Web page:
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HAPPY HOLIDAYS FROM JEANNE BARRACK
It was purely the luck of the draw that there were only two dates left for the SIN advent calendar and one of them was the 11th. Since this year Chanukah begins on the 12th and we light the first of eight candles on Friday evening, the 11th, I grabbed the day.
No matter how you say it, or spell it in English, the most common meaning of the word is “dedication”. This link is actually the best one I’ve found about the holiday. It gathers together in one place, just about anything you’d want to know about Chanukah and its traditions.Still, for most of us, the food enjoyed at our different holiday celebrations are the things we remember the best.
The potato pancakes in the recipe below would have been gobbled up by the characters in my stories in Bend in the Road
Recipe ~ Latkes (European/Ashkenazic)
There are as many different latke (potato pancake) recipes as there are countries in Europe. <g> The one constant is that the pancakes be fried as most traditional foods associated with Chanukah use oil in remembrance of the oil used in dedicating the Temple. Recipes using dairy products are also traditional — but that’s another story. (If you click on the holiday link above, you’ll eventually find your way to the explanation for this custom.)
My grandmother never used a measuring cup or spoons, so each female in the family developed their own way of making latkes. Here’s a quick and easy recipe.
2 lbs potatoes (any kind works)
2 large eggs
Salt to taste
About a 1/4 cup of flour to help bind the mixture
- Heat the oven to about 300 degrees to keep the finished latkes hot.
- Oil for frying (I use canola, but any vegetable oil works. If you want to use olive oil, the taste is different and you must be more careful of the temperature of the oil)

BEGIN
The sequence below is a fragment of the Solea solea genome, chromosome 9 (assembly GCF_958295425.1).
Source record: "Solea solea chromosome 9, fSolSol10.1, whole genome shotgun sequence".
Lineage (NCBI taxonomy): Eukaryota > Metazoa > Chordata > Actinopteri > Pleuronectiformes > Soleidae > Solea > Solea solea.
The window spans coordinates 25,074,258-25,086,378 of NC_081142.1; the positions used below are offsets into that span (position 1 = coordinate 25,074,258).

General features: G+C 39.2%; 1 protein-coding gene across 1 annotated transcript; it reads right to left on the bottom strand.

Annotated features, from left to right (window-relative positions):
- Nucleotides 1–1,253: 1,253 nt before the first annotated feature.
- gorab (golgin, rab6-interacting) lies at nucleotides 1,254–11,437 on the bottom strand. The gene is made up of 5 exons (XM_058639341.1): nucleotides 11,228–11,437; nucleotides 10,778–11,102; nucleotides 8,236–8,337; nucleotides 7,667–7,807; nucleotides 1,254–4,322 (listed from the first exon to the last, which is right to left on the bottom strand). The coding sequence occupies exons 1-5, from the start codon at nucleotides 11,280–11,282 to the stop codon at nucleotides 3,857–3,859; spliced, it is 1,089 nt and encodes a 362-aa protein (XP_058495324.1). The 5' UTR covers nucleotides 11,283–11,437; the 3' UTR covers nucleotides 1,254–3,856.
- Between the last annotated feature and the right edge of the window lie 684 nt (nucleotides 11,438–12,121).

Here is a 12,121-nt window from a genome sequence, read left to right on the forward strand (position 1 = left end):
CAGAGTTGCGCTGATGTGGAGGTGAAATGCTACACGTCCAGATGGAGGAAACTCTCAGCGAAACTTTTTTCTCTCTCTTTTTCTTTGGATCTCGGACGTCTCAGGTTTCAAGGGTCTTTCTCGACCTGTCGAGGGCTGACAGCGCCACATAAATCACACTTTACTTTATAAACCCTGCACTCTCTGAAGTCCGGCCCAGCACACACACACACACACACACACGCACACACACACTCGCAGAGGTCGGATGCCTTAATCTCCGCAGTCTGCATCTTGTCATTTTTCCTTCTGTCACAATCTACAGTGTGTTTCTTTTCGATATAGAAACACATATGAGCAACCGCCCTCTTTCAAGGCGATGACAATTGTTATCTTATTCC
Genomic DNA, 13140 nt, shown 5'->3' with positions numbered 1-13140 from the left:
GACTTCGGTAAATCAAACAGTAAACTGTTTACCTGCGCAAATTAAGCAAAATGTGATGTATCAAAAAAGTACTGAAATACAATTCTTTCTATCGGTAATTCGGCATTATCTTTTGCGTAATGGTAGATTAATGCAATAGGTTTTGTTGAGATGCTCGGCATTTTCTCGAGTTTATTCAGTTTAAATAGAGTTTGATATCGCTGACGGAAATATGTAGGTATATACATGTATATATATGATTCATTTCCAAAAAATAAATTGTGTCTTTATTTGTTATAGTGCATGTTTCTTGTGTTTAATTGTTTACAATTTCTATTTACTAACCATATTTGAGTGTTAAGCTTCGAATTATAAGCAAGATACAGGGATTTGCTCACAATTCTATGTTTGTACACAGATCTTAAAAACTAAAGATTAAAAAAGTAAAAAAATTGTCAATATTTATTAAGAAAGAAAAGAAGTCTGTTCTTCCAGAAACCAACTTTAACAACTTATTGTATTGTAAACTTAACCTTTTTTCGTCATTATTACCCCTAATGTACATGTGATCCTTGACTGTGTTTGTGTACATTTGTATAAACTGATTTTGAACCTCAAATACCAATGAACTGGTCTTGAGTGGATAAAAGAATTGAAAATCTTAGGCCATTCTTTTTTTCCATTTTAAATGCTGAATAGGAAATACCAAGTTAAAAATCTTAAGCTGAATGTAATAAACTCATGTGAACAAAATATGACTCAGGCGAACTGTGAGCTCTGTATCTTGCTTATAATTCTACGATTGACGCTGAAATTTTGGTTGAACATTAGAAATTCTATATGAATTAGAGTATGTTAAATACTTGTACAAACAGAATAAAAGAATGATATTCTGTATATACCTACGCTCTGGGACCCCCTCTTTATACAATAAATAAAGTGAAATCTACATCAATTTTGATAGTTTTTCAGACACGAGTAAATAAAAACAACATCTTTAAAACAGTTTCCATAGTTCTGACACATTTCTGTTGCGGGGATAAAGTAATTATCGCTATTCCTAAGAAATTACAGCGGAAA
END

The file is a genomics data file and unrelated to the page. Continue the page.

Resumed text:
- Peel and finely grate the potatoes. (BTW, I don’t usually peel the potatoes, but scrub them very hard. More vitamins in the peel and I usually don’t grate the potatoes that fine. My husband likes the potato bits chunky.) Put them straight into cold water, then drain and squeeze them as dry as you can by pressing them with your hands in a colander. This gets rid of the starchy liquid, which makes the latkes soggy.
- Beat the eggs lightly with salt, add to the potatoes, and stir well. Add the flour a little at a time until the mixture clings together a bit. Cover the bottom of a non-stick frying pan with oil and heat. Take tablespoonfuls, or as much as 1/4 cup, of the mixture and drop into the hot oil. Flatten a little, and lower the heat so that the latkes cook through evenly. When one side is brown, turn over and brown the other. Do not crowd the pancakes. Lift out and place each batch on the cookie sheet and into the oven until all the pancakes are made. Serve very hot with sour cream for a dairy meal or with apple sauce for a meal with meat as the main course.
You may add black pepper, chopped parsley, and finely chopped onion to the egg and potato mixture. I usually add about a 1/4 cup onion to my latkes. You can also substitute sweet potatoes, carrots or a mixture of the different veggies. Experiment. It’s fun.Links to other recipes
Ceciarchiata Taiglach – The Jewish community in Italy has been present for a very long time. Jewish influences can still be found in traditional Italian cooking.
“Ceciarchiata means “chickpeas” or “little bits” in Italian. This festive taiglach is similar in nature to the French croquembouche, though it’s a crown, not a mountain. It is a spectacular centerpiece with its clusters of dough and nuts, and is totally addictive.” http://tinyurl.com/ceciarchiata-taiglach
Sufganiyot – Israeli jelly donuts. Although this is a Martha Stewart recipe, this is the easiest (and one of the best) ones I’ve found.
Happy holidays and Happy Chanukah or Hanukkuh or…
The Sweet Flag, was Jeanne’s first m/m story with IR/MC, erotic, and paranormal themes. She also is proud of her participation in the I Do! Anthology for marriage equality. Among Jeanne’s goals for her m/m writing are stories set in her cultural heritage, be they historical or paranormal — or both. With the publication of Bend in the Road, an historical novel set in the 1880s, Jeanne is well on the way to fulfilling this goal.
Advent Calendar Giveaway!
Jeanne is offering a very pretty small Israeli perfume bottle that can be used for a flask for a purse or as a decoration.
Simply check the link to the holiday and name one thing about Chanukah, leave a comment here and Jeanne will pick one winner which will be announced on Christmas Day.